Editing Modernism in Canada


Archive for October, 2013

October 26, 2013

What if we build a digital edition and everyone shows up?: “Infinite Ulysses”, Klein, and exploring complex modernisms together through participatory editions

An update on a project supported by an EMiC Ph.D. Stipend.

Digital humanities productions (editions, archives, or other digital engagements) are increasingly sites of broader participation in textual interpretation, with how to evoke and harness “meaningful” crowdsourcing becoming an increasingly urgent question to scholars seeking a more public humanities.

Elsewhere, I’ve discussed how borrowing the HCI (human-computer interaction) idea of “participatory design” can help digital humanities practitioners and their public audiences to mutual intellectual gain. As we use the Web to open the texts we study to a wider community of discussion, bringing in diverse knowledges and interpretive biases, I’m interested in how we can usefully structure the overabundance of information proceeding from public/crowdsourced contextual annotation of literary texts (contextual annotation means notes that give a context for a word, phrase, or other chunk of text, ranging from definitions of advanced vocabulary to more interpretive annotations). That is: my “Infinite Ulysses” project (one of several code/design projects forming my literature dissertation) is conceived as a speculative experiment: what if we build an edition and everyone shows up and adds their own annotations to the text, or asks and answers questions in the textual margins? When this quantity of voices is combined with an unusually complex text such as James Joyce’s Ulysses—or works developed in response to Joyce’s writing, as with A.M. Klein—how might we create a digital edition critical experience that adeptly handles not only issues of contextual annotation quantity but also quality?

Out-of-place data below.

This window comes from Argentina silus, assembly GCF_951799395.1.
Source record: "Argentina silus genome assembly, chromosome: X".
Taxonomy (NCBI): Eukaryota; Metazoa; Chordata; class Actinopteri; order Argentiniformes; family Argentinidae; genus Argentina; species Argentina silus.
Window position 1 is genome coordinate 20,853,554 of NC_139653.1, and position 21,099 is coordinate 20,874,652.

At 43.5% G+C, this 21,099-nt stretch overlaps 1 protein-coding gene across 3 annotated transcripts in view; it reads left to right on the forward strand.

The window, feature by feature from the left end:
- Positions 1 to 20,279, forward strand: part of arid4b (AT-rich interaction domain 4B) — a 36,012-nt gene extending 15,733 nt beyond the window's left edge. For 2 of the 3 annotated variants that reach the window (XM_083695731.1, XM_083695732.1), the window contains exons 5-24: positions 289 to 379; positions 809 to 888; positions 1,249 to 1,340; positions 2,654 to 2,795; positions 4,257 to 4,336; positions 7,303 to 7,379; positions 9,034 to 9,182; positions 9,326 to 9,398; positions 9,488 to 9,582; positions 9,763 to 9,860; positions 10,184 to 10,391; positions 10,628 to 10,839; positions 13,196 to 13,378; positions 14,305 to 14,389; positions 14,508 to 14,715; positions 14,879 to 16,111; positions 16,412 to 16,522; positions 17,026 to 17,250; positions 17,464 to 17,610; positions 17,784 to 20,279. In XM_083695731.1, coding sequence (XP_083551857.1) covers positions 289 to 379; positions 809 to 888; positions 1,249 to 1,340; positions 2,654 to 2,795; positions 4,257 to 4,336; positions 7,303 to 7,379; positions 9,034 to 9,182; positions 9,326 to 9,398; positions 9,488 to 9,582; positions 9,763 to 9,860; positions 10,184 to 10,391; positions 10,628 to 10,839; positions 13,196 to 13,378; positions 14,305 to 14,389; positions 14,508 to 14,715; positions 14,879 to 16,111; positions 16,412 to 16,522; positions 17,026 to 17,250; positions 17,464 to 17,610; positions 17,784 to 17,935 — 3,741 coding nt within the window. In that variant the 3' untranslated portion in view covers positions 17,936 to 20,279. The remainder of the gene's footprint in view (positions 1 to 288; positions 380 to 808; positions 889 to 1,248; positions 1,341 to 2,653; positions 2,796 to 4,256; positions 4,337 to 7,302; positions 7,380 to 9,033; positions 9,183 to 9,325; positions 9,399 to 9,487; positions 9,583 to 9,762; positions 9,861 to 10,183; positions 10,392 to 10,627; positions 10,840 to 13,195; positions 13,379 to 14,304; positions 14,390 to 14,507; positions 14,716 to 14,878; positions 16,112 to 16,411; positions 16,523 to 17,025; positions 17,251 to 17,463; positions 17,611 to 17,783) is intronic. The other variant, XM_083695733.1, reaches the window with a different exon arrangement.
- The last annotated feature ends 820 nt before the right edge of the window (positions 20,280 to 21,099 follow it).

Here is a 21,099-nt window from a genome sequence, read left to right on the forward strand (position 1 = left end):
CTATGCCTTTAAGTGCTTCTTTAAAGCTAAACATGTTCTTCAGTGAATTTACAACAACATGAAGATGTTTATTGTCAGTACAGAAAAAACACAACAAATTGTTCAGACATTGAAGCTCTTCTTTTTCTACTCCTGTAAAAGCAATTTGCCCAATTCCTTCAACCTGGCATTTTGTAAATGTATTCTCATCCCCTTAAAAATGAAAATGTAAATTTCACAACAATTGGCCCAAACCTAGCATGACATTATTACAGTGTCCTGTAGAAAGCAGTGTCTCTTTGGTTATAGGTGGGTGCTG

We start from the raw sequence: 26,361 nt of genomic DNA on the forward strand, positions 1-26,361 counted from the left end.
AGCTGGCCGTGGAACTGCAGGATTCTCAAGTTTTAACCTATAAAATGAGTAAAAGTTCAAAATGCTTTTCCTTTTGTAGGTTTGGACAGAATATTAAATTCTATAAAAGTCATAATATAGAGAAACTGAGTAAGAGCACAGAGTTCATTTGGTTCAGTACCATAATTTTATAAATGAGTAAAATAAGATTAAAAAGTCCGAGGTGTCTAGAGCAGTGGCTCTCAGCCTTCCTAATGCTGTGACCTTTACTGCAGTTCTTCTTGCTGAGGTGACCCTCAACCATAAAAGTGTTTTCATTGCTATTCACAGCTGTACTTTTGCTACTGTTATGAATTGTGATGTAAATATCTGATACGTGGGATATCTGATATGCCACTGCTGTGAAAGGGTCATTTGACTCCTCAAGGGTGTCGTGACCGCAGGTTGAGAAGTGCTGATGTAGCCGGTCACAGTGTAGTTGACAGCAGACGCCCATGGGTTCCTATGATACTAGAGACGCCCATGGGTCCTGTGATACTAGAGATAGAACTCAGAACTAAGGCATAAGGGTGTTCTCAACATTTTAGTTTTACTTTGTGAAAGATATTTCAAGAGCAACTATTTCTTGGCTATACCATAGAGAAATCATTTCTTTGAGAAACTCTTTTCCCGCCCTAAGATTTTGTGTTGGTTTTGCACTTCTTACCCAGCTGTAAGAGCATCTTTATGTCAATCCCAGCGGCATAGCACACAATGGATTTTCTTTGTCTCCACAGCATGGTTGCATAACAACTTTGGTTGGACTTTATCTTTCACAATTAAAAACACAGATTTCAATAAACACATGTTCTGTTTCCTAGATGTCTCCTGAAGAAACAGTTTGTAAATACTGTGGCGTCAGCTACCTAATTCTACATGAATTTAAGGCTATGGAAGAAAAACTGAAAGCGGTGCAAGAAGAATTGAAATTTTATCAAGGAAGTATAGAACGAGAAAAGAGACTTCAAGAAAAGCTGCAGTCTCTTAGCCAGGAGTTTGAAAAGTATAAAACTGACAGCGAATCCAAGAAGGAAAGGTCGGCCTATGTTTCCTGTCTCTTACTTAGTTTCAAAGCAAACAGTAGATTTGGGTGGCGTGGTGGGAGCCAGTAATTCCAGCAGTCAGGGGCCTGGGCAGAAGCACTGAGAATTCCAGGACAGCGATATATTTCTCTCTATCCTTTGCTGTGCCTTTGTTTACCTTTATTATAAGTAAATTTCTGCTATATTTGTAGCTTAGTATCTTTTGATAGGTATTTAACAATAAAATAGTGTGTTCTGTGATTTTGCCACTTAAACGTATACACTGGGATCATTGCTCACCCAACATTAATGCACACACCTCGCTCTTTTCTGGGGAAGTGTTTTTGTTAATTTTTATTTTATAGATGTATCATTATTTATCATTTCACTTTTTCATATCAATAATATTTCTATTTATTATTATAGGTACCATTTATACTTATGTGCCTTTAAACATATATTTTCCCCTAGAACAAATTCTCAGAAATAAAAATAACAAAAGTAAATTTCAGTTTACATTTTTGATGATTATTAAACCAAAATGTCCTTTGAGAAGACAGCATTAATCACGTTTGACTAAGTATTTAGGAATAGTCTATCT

In addition to improving the ability of EMiC scholars to share their editions of Canadian Modernists with a wider, more participatory audience, I will test the scholarly use of this interface with two specific texts—a short work by Canadian author A. M. Klein subsequent to his introduction to the works of James Joyce, and Joyce’s Ulysses. This dual testing will let me trace resonances and dissimilarities between the two writings, developing a better understanding of how Klein’s Modernism built on and diverged from his readings in Joyce. Juxtaposing these two works allows me to apply the wealth of existing theorizations and questions about a digital Ulysses to the work of a far-less-often digitally theorized Canadian author—an extremely useful knowledge transfer packaged with a reusable participatory editing interface. EMiC’s generous support of a year of my dissertational work (through one of its Ph.D. stipends) has not only made this scholarly work possible in a practical sense, it has pushed me to look beyond my comfort zone of discussing the Joycean hypertextual to think about how such theorizing can extend to similar works that link back to the node of Ulysses.

I’ve previously blogged about the overarching plans for my digital dissertation: about how I’ll be empirically user-testing both current and personal theories about textuality through code and design, and how I’m designing this building-as-scholarship towards helping everyone—textual scholars and the lay person—participate in our love for the nuances of a text’s materiality, history, and meaning. This post is about the first of my dissertation’s three coding projects: designing and coding an interface that allows a participatory, vibrant, contextualizing conversation around complex Modernist texts, with Ulysses being my main focus. Packed into one sentence, my research question for this first project is: What might we learn from crafting an interface to usefully curate quantity and quality of contextual annotation for complex Modernist digital editions (such as Ulysses), where the critical conversation is opened to the public? That’s a long sentence covering both more abstract and more concrete critical work, and I’ll be breaking it into manageable chunks with the rest of this post and those to follow.